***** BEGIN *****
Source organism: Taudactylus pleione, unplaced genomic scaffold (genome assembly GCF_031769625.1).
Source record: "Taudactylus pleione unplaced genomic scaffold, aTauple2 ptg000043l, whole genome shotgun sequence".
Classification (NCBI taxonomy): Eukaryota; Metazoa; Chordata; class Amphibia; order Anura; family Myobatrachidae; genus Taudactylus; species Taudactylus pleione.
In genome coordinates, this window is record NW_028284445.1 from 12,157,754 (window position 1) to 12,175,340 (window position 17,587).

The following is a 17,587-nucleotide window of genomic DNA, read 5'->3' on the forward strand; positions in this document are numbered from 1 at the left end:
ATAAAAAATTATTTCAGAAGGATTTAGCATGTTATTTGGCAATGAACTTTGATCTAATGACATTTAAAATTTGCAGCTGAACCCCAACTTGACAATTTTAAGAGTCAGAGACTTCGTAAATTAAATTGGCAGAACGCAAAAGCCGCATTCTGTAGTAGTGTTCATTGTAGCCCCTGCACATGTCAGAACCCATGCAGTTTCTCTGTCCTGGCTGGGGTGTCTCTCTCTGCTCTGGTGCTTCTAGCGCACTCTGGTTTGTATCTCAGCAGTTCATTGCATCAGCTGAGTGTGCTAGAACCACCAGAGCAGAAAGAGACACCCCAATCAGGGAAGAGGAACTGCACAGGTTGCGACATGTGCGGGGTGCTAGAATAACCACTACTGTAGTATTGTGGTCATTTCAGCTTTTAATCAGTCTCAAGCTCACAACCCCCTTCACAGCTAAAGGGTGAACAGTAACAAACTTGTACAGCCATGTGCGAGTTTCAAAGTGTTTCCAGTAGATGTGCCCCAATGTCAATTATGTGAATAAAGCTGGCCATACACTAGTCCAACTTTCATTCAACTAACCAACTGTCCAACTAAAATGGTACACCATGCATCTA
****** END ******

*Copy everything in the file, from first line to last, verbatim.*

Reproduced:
Source organism: Taudactylus pleione, unplaced genomic scaffold (genome assembly GCF_031769625.1).
Source record: "Taudactylus pleione unplaced genomic scaffold, aTauple2 ptg000043l, whole genome shotgun sequence".
Classification (NCBI taxonomy): Eukaryota; Metazoa; Chordata; class Amphibia; order Anura; family Myobatrachidae; genus Taudactylus; species Taudactylus pleione.
In genome coordinates, this window is record NW_028284445.1 from 12,157,754 (window position 1) to 12,175,340 (window position 17,587).

The following is a 17,587-nucleotide window of genomic DNA, read 5'->3' on the forward strand; positions in this document are numbered from 1 at the left end:
ATAAAAAATTATTTCAGAAGGATTTAGCATGTTATTTGGCAATGAACTTTGATCTAATGACATTTAAAATTTGCAGCTGAACCCCAACTTGACAATTTTAAGAGTCAGAGACTTCGTAAATTAAATTGGCAGAACGCAAAAGCCGCATTCTGTAGTAGTGTTCATTGTAGCCCCTGCACATGTCAGAACCCATGCAGTTTCTCTGTCCTGGCTGGGGTGTCTCTCTCTGCTCTGGTGCTTCTAGCGCACTCTGGTTTGTATCTCAGCAGTTCATTGCATCAGCTGAGTGTGCTAGAACCACCAGAGCAGAAAGAGACACCCCAATCAGGGAAGAGGAACTGCACAGGTTGCGACATGTGCGGGGTGCTAGAATAACCACTACTGTAGTATTGTGGTCATTTCAGCTTTTAATCAGTCTCAAGCTCACAACCCCCTTCACAGCTAAAGGGTGAACAGTAACAAACTTGTACAGCCATGTGCGAGTTTCAAAGTGTTTCCAGTAGATGTGCCCCAATGTCAATTATGTGAATAAAGCTGGCCATACACTAGTCCAACTTTCATTCAACTAACCAACTGTCCAACTAAAATGGTACACCATGCATCTA